— President Barack Obama (via peacecorps)
Just got an email from our country desk officer, Bina, with this “Bridge to PST” attached to it! It’s getting more and more real and I keep spending more and more money on things to pack.
Anyway, here are some highlights I thought was interesting from the attachment. They may not be interesting to you, but..ah well.
- We’re arriving in Georgia at ~3am April 29 (coincidentally also my birthday!)…and it’s likely that local media/TV will be there. What?? So we should look nice. Will probably have to change during our layover in Munich, because god knows I don’t want to spend a 24 hour overseas trip in business casual.
- Georgia is 8 hours ahead of EDT, so 11 hours ahead of PST (my home time zone). Whoah.
- We’ll be having orientation in a hotel not far from Tbilisi (the capitol) from April 29-May 3 focusing on the basics.
- After lunch on Saturday, May 3, we depart for our “PST hub site,” Khashuri, and meet our PST host families! Khashuri is a small town right in the center of Georgia.
- Many vaccinations are in my imminent future.
- We’ll receive our Peace Corps cell phones with 5 lari in them, enough to make a ~5 minute phone call to the US.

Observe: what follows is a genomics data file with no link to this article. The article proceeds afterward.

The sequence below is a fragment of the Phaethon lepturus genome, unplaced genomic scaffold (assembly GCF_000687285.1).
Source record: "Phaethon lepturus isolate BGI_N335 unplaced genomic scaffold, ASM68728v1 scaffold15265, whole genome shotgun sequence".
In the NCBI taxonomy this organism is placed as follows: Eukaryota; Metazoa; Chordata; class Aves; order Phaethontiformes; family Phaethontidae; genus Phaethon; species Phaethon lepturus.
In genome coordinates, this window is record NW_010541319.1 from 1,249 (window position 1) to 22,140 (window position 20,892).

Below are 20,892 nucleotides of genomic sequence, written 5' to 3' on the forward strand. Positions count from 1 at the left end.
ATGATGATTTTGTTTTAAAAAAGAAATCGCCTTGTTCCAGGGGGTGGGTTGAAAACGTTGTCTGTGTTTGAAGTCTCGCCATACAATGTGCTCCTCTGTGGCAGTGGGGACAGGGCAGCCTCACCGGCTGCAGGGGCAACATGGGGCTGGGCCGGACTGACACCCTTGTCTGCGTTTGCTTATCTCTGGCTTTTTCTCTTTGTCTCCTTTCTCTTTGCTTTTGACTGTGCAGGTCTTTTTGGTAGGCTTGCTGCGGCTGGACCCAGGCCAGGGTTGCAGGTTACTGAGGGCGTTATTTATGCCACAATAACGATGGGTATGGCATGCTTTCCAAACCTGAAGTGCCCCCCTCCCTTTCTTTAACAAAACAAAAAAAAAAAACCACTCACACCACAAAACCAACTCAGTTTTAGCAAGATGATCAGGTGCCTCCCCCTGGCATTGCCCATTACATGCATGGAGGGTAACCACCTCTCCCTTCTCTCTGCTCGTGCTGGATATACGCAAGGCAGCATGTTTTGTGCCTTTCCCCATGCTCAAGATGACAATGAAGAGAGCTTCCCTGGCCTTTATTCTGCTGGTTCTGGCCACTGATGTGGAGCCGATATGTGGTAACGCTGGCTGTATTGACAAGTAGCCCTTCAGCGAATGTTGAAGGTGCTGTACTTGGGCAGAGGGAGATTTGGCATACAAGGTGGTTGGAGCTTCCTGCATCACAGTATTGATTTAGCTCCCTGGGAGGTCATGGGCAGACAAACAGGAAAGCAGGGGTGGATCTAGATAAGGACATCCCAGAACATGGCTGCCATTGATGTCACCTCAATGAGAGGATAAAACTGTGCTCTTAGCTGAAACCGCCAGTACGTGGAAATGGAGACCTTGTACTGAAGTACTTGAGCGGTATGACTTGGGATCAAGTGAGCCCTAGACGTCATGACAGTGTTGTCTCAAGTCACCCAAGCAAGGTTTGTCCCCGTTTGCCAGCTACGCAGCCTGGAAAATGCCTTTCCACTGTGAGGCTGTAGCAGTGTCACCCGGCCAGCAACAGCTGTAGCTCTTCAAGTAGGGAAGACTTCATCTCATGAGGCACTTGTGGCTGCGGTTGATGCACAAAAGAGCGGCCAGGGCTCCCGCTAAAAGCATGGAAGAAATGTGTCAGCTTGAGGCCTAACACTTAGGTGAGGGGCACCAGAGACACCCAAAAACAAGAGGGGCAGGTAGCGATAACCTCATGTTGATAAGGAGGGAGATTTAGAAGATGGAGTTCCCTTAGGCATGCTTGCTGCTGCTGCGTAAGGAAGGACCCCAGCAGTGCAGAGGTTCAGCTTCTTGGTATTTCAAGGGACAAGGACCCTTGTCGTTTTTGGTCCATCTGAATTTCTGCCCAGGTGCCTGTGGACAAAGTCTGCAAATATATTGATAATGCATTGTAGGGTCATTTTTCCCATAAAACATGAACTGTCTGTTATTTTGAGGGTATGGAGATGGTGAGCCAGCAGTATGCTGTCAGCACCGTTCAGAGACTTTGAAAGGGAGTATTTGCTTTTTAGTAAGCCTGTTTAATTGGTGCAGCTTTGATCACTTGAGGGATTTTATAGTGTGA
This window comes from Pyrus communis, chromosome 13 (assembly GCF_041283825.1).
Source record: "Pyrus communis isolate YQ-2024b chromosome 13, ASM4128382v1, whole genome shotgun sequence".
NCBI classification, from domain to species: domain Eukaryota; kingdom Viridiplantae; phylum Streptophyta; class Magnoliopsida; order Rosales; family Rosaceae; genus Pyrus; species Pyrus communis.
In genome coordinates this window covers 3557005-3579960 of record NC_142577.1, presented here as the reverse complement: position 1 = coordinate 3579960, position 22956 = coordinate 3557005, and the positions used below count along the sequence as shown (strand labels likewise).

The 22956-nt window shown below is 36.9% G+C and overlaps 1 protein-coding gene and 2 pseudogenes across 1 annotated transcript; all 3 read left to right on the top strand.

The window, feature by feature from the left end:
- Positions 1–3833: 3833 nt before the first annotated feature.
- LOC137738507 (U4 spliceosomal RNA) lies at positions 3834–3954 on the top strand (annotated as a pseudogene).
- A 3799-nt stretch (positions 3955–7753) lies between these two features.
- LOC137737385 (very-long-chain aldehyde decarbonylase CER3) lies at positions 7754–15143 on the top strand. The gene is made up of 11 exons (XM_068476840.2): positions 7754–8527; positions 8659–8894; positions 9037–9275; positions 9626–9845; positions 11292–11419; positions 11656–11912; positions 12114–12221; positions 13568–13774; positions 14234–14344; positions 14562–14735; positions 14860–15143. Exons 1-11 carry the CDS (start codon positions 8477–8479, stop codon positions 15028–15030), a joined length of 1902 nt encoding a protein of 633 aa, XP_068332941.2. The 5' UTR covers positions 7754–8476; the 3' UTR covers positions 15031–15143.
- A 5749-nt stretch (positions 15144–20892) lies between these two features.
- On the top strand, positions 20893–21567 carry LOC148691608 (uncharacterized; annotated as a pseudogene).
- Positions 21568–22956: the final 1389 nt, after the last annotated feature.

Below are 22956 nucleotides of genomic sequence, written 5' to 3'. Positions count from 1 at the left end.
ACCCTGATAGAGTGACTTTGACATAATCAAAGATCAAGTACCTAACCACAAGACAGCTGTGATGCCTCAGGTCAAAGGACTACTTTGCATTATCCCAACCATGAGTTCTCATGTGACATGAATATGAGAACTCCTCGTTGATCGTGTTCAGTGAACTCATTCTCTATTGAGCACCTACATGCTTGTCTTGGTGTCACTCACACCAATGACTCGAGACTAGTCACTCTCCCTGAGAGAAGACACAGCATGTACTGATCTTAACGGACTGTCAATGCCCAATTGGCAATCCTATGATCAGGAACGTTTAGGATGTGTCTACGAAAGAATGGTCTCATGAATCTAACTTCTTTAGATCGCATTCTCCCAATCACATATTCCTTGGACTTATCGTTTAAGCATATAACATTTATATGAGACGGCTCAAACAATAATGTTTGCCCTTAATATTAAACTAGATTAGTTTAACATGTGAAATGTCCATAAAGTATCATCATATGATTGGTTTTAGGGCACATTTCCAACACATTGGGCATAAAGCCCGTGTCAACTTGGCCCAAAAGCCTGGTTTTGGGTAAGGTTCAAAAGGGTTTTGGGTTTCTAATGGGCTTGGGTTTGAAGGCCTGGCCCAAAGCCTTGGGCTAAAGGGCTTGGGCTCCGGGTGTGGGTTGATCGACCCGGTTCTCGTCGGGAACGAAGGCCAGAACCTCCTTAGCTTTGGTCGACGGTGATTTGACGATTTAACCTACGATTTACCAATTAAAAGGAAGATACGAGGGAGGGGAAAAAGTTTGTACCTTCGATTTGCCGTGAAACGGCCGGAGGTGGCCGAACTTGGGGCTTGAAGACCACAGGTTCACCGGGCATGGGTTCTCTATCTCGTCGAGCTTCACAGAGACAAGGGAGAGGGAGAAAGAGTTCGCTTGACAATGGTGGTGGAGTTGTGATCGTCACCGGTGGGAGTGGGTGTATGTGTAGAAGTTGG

- Internet: slow but available at our initial hotel, intermittent and limited during PST.
- In Khashuri, we’ll be living in clusters of 5-6 people in small villages and towns surrounding Khashuri proper.
- PST daily schedule: language training in the morning -> lunch break -> technical training. This will run Monday-Saturday, and language classes will be 5-6 days a week.
And finally, a general outline of what the whole of PST will look like:
- Initial orientation: initial information, cross-cultural and language training, cluster group announcements
- Weeks 1-2: Language and technical training. Every two weeks everyone will meet at the hub (Khashuri)—I’m assuming this will last for the duration of PST.
- Weeks 3-6: In addition to the above, as an English Education (EE) teacher I’ll be observing local school sessions and team teaching with local English teachers. Self-assessments and staff assessments of skills and knowledge gained. Site assignments (!!!) made and we’ll information on where we’ll be living for the next two years. (Side note: can’t wait to finally be able to tell everyone where I’ll actually be living)
- Weeks 7-11: Meet supervisors from our sites at a conference. Supervisors will bring us to our assigned sites to meet our future colleagues and host families. Upon returning to Khashuri, there will be a final qualification interview, a final language interview (eep), and a confirmation of commitment. Formal swearing-in ceremony on July 18! Then officially travel to assigned sites.
Suffice it to say that I’m stoked!! I’m also lagging a bit on my Georgian language podcasts, but I’m determined to have made some progress on them before the questionnaire is due within the week.
Edit to add: also, there are only 11 days until I leave for DC!! I’m torn
between amongst nervous and excited and anxious (that I haven’t bought/packed enough) and preemptively nostalgic if that even makes sense.